Little bit off topic but say i want to remove all 2s from a list. Here's a very elegant way to do that.

```
void RemoveAll<T>(T item,List<T> list)
{
while(list.Contains(item)) list.Remove(item);
}
```

With predicate:

```
void RemoveAll<T>(Func<T,bool> predicate,List<T> list)
{
while(list.Any(predicate)) list.Remove(list.First(predicate));
}
```

+1 only to encourage you to leave your answer here for learning purposes. You're also right about it being off-topic, but I won't ding you for that because of there is significant value in leaving your examples here, again, strictly for learning purposes. I'm posting this response as an edit because posting it as a series of comments would be unruly.

Though your examples are short & compact, neither is elegant in terms of efficiency; the first is bad at O(n^{2}), the second, absolutely abysmal at O(n^{3}). Algorithmic efficiency of O(n^{2}) is bad and should be avoided whenever possible, especially in general-purpose code; efficiency of O(n^{3}) is horrible and should be avoided in all cases except when you know n will always be very small. Some might fling out their "premature optimization is the root of all evil" battle axes, but they do so naïvely because they do not truly understand the consequences of quadratic growth since they've never coded algorithms that have to process large datasets. As a result, their small-dataset-handling algorithms just run generally slower than they could, and they have no idea that they could run faster. The difference between an efficient algorithm and an inefficient algorithm is often subtle, but the performance difference can be dramatic. The key to understanding the performance of your algorithm is to understand the performance characteristics of the primitives you choose to use.

In your first example, `list.Contains()`

and `Remove()`

are both O(n), so a `while()`

loop with one in the predicate & the other in the body is O(n^{2}); well, technically O(m*n), but it approaches O(n^{2}) as the number of elements being removed (m) approaches the length of the list (n).

Your second example is even worse: O(n^{3}), because for every time you call `Remove()`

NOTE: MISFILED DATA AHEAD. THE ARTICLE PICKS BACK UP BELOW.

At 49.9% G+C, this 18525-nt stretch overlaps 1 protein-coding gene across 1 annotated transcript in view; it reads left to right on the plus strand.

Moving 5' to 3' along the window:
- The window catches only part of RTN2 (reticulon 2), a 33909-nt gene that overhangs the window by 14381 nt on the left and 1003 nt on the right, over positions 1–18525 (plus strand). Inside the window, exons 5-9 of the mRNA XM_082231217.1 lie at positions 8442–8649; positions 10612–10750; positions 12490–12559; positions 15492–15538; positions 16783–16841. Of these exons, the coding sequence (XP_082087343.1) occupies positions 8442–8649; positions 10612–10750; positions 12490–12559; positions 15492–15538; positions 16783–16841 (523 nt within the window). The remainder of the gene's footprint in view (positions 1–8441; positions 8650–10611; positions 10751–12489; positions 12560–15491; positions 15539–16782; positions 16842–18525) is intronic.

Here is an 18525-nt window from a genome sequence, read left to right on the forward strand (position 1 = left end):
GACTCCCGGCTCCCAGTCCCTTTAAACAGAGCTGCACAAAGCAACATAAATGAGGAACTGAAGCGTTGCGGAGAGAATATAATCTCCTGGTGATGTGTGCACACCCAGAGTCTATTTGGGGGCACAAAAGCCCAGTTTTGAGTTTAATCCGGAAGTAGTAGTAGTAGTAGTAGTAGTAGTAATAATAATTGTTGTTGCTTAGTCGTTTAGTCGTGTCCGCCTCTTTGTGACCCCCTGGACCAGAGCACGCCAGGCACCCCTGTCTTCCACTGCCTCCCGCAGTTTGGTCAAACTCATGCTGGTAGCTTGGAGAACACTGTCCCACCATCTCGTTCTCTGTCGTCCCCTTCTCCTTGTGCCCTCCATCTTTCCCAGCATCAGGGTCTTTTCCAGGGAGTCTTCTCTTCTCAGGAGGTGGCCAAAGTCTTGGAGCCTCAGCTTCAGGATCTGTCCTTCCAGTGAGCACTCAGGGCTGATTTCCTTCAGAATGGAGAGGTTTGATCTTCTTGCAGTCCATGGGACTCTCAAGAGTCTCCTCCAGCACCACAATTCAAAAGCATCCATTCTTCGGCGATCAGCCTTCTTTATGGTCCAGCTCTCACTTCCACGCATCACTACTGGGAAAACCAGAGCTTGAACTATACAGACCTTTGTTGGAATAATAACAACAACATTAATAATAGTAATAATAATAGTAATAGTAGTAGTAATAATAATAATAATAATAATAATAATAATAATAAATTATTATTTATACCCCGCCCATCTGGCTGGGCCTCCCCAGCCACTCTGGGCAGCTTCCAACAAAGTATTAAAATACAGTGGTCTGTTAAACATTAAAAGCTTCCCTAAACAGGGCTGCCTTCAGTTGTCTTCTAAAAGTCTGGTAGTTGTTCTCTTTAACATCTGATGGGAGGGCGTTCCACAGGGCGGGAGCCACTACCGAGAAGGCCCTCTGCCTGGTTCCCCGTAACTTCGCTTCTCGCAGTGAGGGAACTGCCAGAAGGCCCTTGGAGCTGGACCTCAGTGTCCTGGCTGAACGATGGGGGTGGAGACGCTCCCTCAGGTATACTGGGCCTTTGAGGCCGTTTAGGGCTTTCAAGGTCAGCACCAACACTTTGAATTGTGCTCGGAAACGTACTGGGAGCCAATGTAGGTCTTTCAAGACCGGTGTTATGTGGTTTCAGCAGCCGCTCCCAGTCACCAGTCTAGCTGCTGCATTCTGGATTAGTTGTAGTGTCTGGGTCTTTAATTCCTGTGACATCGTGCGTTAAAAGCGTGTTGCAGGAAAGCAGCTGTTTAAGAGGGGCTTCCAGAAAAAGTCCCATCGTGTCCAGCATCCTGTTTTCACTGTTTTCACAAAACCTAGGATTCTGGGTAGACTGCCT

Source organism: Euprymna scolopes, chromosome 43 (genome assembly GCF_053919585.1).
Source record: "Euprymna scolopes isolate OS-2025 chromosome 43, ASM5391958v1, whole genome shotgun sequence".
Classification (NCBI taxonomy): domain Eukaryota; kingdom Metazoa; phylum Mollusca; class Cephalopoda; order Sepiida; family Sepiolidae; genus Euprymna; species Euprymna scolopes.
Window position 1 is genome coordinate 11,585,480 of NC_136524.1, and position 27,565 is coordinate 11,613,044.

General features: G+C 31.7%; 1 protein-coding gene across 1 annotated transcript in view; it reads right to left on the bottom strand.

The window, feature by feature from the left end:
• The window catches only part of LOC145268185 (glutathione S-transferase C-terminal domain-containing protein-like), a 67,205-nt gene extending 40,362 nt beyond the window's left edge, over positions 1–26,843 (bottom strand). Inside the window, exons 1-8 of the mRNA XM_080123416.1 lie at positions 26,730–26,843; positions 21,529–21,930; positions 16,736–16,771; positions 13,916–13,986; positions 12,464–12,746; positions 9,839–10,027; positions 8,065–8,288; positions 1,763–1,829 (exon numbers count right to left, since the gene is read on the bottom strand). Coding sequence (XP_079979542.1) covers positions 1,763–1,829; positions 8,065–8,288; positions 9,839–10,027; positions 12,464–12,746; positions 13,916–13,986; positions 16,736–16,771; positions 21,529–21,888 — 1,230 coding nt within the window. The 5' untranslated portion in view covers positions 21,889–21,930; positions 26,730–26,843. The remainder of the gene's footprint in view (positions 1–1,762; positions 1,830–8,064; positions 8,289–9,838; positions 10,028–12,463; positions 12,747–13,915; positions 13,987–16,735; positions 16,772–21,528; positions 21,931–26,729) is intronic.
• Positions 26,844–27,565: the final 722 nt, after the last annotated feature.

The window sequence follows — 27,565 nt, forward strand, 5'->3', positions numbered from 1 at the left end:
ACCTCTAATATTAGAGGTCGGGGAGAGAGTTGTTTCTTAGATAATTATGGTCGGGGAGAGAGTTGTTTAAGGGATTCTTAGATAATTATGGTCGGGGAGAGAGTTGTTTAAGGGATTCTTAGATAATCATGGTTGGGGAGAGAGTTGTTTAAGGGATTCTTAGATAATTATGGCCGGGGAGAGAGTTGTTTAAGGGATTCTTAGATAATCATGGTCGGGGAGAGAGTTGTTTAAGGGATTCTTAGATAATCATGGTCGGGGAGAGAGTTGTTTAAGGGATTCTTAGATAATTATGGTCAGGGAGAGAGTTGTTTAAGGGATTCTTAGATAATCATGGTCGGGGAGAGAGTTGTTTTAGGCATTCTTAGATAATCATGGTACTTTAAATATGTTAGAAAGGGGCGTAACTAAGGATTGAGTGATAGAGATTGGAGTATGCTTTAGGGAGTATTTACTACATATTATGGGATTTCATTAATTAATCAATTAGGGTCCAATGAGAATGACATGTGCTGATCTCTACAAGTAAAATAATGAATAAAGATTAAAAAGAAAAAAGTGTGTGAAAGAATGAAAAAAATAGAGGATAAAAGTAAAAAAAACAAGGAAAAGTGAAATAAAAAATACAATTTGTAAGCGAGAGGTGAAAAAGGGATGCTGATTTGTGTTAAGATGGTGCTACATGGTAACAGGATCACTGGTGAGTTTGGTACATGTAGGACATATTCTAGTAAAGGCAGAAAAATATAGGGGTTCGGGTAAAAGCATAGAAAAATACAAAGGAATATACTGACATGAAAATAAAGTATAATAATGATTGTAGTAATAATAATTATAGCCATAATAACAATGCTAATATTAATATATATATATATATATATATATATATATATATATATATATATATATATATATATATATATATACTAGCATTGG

, you also call `First(predicate)`

, which is also O(n). Think about it: `Any(predicate)`

*loops over the list* looking for any element for which `predicate()`

returns true. Once it finds the first such element, it returns true. In the body of the `while()`

loop, you then call `list.First(predicate)`

which *loops over the list a second time* looking for the same element that had already been found by `list.Any(predicate)`

. Once `First()`

has found it, it returns that element which is passed to `list.Remove()`

, which *loops over the list a third time* to yet once again find that same element that was previously found by `Any()`

and `First()`

, in order to finally remove it. Once removed, the *whole process starts over at the beginning with a slightly shorter list*, doing all the looping *over and over and over again starting at the beginning every time* until finally no more elements matching the predicate remain. So the performance of your second example is O(m*m*n), or O(n^{3}) as m approaches n.

Your best bet for removing all items from a list that match some predicate is to use the generic list's own `List<T>.RemoveAll(predicate)`

method, which is O(n) as long as your predicate is O(1). A `for()`

loop technique that passes over the list only once, calling `list.RemoveAt()`

for each element to be removed, may *seem* to be O(n) since it appears to pass over the loop only once. Such a solution *is* more efficient than your first example, but only by a constant factor, which in terms of algorithmic efficiency is negligible. Even a `for()`

loop implementation is O(m*n) since each call to `Remove()`

is O(n). Since the `for()`

loop itself is O(n), and it calls `Remove()`

m times, the `for()`

loop's growth is O(n^{2}) as m approaches n.